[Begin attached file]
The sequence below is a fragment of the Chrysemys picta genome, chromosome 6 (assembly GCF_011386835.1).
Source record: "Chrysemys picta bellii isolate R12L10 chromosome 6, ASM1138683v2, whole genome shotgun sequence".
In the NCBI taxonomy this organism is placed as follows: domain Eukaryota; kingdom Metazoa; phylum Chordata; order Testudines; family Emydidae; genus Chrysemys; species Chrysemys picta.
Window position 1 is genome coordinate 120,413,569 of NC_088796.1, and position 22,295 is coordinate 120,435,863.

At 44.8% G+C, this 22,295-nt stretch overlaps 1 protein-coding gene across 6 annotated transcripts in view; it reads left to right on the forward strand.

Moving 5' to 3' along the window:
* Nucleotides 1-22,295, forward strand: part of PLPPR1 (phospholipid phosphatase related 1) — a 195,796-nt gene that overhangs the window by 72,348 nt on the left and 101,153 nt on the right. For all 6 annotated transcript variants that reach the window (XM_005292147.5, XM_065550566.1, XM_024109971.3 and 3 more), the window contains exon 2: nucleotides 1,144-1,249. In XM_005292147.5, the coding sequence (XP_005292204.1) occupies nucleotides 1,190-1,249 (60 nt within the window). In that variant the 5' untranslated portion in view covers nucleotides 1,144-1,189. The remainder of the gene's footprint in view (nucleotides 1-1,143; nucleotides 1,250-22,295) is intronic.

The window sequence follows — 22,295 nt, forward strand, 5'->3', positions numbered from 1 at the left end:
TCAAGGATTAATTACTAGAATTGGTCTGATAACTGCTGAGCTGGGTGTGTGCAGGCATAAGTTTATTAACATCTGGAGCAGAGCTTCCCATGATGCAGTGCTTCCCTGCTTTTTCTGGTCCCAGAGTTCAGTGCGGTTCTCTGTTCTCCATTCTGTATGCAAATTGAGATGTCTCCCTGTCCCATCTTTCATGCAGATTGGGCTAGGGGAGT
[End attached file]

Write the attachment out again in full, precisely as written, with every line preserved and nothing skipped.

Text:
The sequence below is a fragment of the Chrysemys picta genome, chromosome 6 (assembly GCF_011386835.1).
Source record: "Chrysemys picta bellii isolate R12L10 chromosome 6, ASM1138683v2, whole genome shotgun sequence".
In the NCBI taxonomy this organism is placed as follows: domain Eukaryota; kingdom Metazoa; phylum Chordata; order Testudines; family Emydidae; genus Chrysemys; species Chrysemys picta.
Window position 1 is genome coordinate 120,413,569 of NC_088796.1, and position 22,295 is coordinate 120,435,863.

At 44.8% G+C, this 22,295-nt stretch overlaps 1 protein-coding gene across 6 annotated transcripts in view; it reads left to right on the forward strand.

Moving 5' to 3' along the window:
* Nucleotides 1-22,295, forward strand: part of PLPPR1 (phospholipid phosphatase related 1) — a 195,796-nt gene that overhangs the window by 72,348 nt on the left and 101,153 nt on the right. For all 6 annotated transcript variants that reach the window (XM_005292147.5, XM_065550566.1, XM_024109971.3 and 3 more), the window contains exon 2: nucleotides 1,144-1,249. In XM_005292147.5, the coding sequence (XP_005292204.1) occupies nucleotides 1,190-1,249 (60 nt within the window). In that variant the 5' untranslated portion in view covers nucleotides 1,144-1,189. The remainder of the gene's footprint in view (nucleotides 1-1,143; nucleotides 1,250-22,295) is intronic.

The window sequence follows — 22,295 nt, forward strand, 5'->3', positions numbered from 1 at the left end:
TCAAGGATTAATTACTAGAATTGGTCTGATAACTGCTGAGCTGGGTGTGTGCAGGCATAAGTTTATTAACATCTGGAGCAGAGCTTCCCATGATGCAGTGCTTCCCTGCTTTTTCTGGTCCCAGAGTTCAGTGCGGTTCTCTGTTCTCCATTCTGTATGCAAATTGAGATGTCTCCCTGTCCCATCTTTCATGCAGATTGGGCTAGGGGAGT